Denominational News and Views for your Thursday

14 May

THE ROMAN CATHOLIC CHURCH

Robert George expresses for Catholics what Russell Moore has expressed for Evangelicals.  The days of being cool and Catholic are over.

A call for Catholics’ bolder, more outspoken stance for the Gospel rang clear this morning at the 10th annual National Catholic Prayer Breakfast, an event drawing together Catholic clergy, lay leaders, non-profit organizations, and individuals to pray for the nation.

Delivering an invigorating clarion call for unashamed and unwavering public witness for the religious liberty, marriage, and the sanctity of life was special guest and Institute on Religion and Democracy emeritus board member, Robert P. George, McCormick Professor of Jurisprudence and Director of the James Madison Program in American ideals and Intuitions at Princeton University.

“The question each of us must face is this: Am I ashamed of the Gospel?,” declared George to a ballroom largely filled with Catholics and some faithful Protestants.

According to George, “We American Catholics who have had it so good, having become comfortable” forget Jesus’ timeless truth that, “If you want to be my disciple, take up my cross and follow me.”  George continued, “But there will be no ignoring that truth now, my friends.”

——

“They tell us we are on the wrong side of history,” said George. “History is not our judge. God is our Judge.”

Read it all

 

THE SOUTHERN BAPTIST CONVENTION

Southern Baptists, without the baptisms:

For several years, membership in Southern Baptist churches has been in decline. The American denomination hit its peak in 2005 with 16.6 million members, and since then, communities have seen a steady drop, hitting 15.8 million members in 2012. That’s nearly one million members lost in roughly a decade—a period during which the overall U.S. population grew by more than 18 million.

But arguably, the more significant decline is happening within church communities: They’re not performing as many baptisms anymore. The top baptismal year was 1999; since then, the ritual has become more and more infrequent, dropping by about 25 percent.

Baptisms Reported by Southern Baptist Churches            (in thousands)


Annual Profile of Churches, Lifeway Christian Resources

 

THE PRESBYTERIAN CHURCH IN AMERICA

Are the events, drifts, in the PCA just grounds for leaving for a more conservative denomination?  Jared Nelson says NO:

Recently, PCA pastor Andy Webb posted “5 Reasons it might be time to leave the PCA” over at his blog “Building Old School Churches.” [http://biblebased.wordpress.com/2014/05/12/5-reasons-it-might-be-time-to-leave-the-pca/] and it has been republished at Aquila Report at: http://theaquilareport.com/5-reasons-it-might-be-time-to-leave-the-presbyterian-church-in-america/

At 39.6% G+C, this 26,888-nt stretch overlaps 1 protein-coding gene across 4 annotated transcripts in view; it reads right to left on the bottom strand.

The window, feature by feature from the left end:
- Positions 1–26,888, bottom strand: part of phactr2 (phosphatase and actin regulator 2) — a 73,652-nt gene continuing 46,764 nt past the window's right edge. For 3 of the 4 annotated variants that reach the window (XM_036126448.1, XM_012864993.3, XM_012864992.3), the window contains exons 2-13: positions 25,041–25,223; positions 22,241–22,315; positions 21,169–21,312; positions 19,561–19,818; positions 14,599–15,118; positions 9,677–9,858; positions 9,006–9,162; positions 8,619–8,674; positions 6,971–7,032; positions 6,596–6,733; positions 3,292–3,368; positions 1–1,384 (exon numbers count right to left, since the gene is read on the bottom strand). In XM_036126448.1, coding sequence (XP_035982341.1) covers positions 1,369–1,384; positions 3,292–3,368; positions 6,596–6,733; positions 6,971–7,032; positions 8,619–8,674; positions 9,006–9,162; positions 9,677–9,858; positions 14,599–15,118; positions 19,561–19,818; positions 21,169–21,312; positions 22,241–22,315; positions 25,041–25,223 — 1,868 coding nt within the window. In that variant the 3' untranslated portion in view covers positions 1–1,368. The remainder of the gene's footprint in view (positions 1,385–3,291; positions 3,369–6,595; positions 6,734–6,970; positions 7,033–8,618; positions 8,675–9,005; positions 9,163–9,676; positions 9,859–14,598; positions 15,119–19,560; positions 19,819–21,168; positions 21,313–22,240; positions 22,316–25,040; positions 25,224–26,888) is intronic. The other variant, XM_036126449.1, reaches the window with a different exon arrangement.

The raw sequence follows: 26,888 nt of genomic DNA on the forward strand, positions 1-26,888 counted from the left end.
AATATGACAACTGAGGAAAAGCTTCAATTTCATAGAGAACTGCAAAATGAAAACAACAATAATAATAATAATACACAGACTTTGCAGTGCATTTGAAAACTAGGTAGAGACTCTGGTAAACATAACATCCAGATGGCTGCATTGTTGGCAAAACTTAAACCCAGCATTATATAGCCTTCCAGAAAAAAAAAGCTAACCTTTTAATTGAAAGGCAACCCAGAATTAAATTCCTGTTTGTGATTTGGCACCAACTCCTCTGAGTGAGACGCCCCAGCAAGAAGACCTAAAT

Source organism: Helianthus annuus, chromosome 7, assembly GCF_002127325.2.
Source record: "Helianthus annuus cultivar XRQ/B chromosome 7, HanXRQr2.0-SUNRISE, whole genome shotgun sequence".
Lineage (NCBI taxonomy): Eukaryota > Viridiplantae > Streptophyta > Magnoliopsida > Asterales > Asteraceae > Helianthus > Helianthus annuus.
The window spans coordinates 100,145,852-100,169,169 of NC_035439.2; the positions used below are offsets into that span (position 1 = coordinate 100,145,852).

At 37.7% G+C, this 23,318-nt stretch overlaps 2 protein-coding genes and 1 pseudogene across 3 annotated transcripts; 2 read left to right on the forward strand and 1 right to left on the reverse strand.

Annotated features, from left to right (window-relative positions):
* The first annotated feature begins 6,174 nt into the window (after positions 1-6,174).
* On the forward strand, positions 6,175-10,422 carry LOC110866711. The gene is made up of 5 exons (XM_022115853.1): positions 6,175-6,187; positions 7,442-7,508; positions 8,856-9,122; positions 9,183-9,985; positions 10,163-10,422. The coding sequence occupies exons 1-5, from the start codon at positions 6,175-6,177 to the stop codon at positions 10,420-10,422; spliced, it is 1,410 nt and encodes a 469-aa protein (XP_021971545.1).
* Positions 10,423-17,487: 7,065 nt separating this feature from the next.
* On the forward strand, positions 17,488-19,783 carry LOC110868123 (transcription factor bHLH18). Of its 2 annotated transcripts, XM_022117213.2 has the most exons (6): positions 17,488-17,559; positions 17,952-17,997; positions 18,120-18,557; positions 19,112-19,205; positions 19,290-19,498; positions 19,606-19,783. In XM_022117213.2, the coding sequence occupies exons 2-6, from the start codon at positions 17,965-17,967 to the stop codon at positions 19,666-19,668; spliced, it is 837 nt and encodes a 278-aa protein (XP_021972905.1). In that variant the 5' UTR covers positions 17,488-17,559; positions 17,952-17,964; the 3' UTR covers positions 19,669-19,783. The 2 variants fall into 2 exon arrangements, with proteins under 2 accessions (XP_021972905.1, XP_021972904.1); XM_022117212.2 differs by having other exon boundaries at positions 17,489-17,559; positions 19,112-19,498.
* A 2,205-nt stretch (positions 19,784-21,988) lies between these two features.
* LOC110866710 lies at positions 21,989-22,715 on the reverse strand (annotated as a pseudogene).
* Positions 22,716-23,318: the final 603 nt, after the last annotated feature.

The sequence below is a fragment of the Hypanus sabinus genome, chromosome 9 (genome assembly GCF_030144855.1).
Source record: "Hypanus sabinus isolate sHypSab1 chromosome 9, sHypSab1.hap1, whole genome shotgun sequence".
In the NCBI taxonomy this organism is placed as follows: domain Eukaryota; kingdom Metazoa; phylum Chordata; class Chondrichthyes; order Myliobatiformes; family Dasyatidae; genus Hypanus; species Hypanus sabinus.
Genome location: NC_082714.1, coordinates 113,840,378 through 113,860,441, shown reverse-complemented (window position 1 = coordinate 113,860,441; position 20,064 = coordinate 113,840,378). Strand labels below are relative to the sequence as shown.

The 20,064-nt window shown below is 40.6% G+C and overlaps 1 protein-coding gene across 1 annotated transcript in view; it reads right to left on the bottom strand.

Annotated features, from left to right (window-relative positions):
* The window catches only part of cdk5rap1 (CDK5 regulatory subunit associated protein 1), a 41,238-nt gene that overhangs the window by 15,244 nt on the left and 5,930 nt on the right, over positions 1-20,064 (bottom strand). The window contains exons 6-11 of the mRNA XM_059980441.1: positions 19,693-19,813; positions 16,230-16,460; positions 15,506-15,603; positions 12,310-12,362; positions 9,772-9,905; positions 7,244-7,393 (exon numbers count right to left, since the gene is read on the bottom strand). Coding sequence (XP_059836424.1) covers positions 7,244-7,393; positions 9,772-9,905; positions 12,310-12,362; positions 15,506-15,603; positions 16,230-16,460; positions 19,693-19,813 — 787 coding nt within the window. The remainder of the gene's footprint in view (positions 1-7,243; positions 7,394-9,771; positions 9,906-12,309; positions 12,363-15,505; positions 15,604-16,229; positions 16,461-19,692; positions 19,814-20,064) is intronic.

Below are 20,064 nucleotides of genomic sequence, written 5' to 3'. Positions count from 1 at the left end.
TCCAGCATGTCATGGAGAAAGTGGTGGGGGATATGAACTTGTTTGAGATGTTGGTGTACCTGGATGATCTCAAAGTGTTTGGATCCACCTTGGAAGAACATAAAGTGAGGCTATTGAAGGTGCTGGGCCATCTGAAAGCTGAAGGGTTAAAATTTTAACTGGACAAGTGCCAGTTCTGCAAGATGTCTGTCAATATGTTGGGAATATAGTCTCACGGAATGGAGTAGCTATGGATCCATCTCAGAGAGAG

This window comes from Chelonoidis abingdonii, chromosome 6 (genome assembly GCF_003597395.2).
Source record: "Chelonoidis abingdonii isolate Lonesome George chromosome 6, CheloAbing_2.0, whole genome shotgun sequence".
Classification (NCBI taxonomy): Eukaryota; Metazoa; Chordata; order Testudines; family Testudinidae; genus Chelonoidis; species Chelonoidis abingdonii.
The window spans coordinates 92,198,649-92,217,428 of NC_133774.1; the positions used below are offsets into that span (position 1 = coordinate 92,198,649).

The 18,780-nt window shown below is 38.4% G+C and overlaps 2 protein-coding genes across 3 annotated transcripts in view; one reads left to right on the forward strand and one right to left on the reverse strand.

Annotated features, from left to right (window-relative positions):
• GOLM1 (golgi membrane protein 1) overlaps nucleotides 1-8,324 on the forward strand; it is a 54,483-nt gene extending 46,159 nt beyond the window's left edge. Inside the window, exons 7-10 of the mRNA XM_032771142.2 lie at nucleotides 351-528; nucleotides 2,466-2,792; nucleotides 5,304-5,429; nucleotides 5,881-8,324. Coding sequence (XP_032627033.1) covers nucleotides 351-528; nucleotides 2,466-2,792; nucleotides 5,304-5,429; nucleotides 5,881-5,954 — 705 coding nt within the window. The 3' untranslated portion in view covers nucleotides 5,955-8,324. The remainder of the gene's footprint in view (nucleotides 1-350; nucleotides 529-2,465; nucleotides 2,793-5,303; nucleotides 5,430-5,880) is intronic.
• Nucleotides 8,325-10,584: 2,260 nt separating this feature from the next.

The issues Webb wrestles with are many I have wrestled with in my admittedly shorter time in the PCA. And as I have wrestled, I have written. Thus, I have a respect for Andy Webb and his perspective and this does not intend to be a debate, but merely a counterpoint – another perspective on the issues that he raises here and why I come to different conclusions.

This article is partly working through these issues for myself, but also to any friends I have that are PCA and looking over fences to “greener pastures.” Below, I offer a brief interaction with each point, as well as some positive points about the PCA. Before you jump, let me attempt to dissuade you from jumping ship.

I do so as one who is a Confessional Pastor in the PCA. I took no exceptions to the Confession, meaning: I am an exegetical 6 ordinary day Creationist, I believe in an historical Adam who probably didn’t have a belly button, and my favorite self-identifier is the same as Derek Thomas’ self-appellation: a plain vanilla Calvinist. I believe in applying the Regulative Principle, and in the ordinary means of grace. I am amillenial and neither a Theonomist/Reconstructionist nor a full throated Two Kingdoms (or R2K or whatever) guy. If you want to know what I believe about doctrine open up the Confession. There it is.

So I am one that would be a possible sympathizer with Webb’s document, and his trajectory. However, at this time: I am not. Not because I am never against leaving, but because the reasons cited do not rise to the level of leaving and writing the proverbial “Ichabod” above the PCA’s door post. [1 Samuel 4:21]

I will interact with Webb’s points in reverse order:

Read his point by point interaction here

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